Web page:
Ireland had become an important reference point for a major change in European monetary policy. The background to this may be traced to Maastricht in 1993 when the template for the European Monetary Union was established. The architects of the new monetary system placed primordial importance on the control of inflation which was perceived as the number-one enemy for the euro zone macroeconomy.
It stipulated that an independent ECB should have one major objective, namely the control of inflation. This fixation with inflation produced an eventual ECB with few concerns about other issues.
Two of these other issues are central to the current crisis: 1. the one-size-fits-all macroeconomic policy of the ECB; and 2. the inadequate attention given to another fundamental macroeconomic objective – that of the maintenance of financial stability.
As a result of the one-size-fits-all macroeconomic strategy, countries such as Ireland, already experiencing high rates of economic growth, were allowed to borrow without limit at low rates of interest that were the byproduct of the German weight in the determination of European interest rates.
In Ireland, a property market that had been in serious difficulties in 2001, was resuscitated by a mixture of tax concessions to the construction lobby in 2002, along with an infinitely elastic supply of loans from European financial institutions at very low interest rates.
The huge increase in international lending to the Irish banks and building societies should have sent off alarm signals not only to the Irish financial regulator but also to the ECB and its Irish branch, the Central Bank.
One wonders if the newly created ECB had any interest in monitoring the accelerated growth of lending by Irish financial institutions – a key indicator for identifying potential banking problems - at this time.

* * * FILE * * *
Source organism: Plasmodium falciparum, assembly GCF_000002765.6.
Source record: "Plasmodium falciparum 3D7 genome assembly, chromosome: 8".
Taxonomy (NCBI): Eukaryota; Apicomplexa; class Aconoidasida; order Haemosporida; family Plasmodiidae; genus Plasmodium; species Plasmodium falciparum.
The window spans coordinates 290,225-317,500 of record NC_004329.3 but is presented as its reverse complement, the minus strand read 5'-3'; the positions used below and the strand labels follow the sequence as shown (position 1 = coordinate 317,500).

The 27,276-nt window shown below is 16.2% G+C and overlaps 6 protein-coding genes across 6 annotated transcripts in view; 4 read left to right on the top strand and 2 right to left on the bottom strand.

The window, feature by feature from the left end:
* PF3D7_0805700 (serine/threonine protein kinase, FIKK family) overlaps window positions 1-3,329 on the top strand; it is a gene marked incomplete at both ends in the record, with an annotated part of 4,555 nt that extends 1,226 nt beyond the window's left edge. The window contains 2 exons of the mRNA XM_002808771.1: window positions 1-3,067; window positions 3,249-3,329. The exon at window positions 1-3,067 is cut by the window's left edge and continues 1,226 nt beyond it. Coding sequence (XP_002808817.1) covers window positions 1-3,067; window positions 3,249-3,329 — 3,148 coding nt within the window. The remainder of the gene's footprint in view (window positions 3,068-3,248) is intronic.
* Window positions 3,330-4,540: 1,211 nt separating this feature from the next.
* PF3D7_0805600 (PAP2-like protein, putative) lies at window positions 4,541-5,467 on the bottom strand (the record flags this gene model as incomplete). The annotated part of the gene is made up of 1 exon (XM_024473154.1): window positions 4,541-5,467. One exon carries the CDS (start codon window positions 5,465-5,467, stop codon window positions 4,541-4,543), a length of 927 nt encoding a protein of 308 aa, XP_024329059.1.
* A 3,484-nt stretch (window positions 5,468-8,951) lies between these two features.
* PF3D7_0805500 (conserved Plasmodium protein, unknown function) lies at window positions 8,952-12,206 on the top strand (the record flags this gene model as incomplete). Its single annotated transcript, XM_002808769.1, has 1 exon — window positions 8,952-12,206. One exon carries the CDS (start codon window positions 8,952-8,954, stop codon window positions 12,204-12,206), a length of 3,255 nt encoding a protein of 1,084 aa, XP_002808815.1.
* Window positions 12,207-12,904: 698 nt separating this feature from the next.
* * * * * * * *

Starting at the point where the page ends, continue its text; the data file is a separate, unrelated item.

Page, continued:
By September 2008, it was forced to take a more acute interest in Irish financial developments when, after the collapse of Lehman Brothers and the freezing of the international interbank markets, Irish financial institutions, by now accustomed to borrowing short on the interbank markets and lending long into the property market, found themselves short of funding.
This shortage of funding was further exacerbated by an incipient capital flight, prompted by the fear that the Irish banks might follow Lehman Brothers into bankruptcy. These events led to the fateful meeting of September 29th, 2008, in Dublin, resulting in the decision to provide a 100 per cent guarantee to depositors and bondholders of the Irish banks.
There is strong reason to believe that the ECB approved this decision and it may transpire over time, when more is known about what happened on September 29th, the ECB had a major role to play in backing the decision.
The insurance guarantee for depositors and bondholders was, however, a decision that has proved to be extremely costly. Why, it may be asked, did the Government ask for the advice of Merrill Lynch in the days ahead of September 29th? Presumably the ECB, as the governing central bank of the euro zone should have had the expertise to present a range of options to the Government at this critical juncture.
Since the September 2008 crisis, the ECB has acted as a lender of last resort to the Irish banking system. Its lending cushioned the Irish banks from capital flight in recent months. However, on Thursday, November 12th, the ECB made a decision to discontinue lending to the Irish banking system and sought a new arrangement from the European Commission and the IMF to provide an alternative bailout strategy which raises real questions about the independence of the European Central Bank.
Antoin E Murphy is associate professor of economics at Trinity College Dublin